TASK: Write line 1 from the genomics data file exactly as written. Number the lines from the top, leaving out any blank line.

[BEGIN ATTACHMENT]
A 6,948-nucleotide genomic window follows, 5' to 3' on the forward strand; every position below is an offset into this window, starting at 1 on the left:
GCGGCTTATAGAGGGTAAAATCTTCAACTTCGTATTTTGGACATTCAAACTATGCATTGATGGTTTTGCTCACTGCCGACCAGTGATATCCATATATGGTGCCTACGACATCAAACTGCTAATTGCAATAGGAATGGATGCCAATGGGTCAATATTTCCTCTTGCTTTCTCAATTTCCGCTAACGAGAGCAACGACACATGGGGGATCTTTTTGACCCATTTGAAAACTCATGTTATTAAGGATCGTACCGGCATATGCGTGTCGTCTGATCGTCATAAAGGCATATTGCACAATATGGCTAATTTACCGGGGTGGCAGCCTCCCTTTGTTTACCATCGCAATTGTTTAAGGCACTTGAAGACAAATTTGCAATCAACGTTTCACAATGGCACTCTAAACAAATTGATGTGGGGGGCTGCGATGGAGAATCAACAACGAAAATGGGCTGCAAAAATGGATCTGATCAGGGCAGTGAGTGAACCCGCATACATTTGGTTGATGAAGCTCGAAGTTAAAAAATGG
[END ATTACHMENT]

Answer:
A 6,948-nucleotide genomic window follows, 5' to 3' on the forward strand; every position below is an offset into this window, starting at 1 on the left: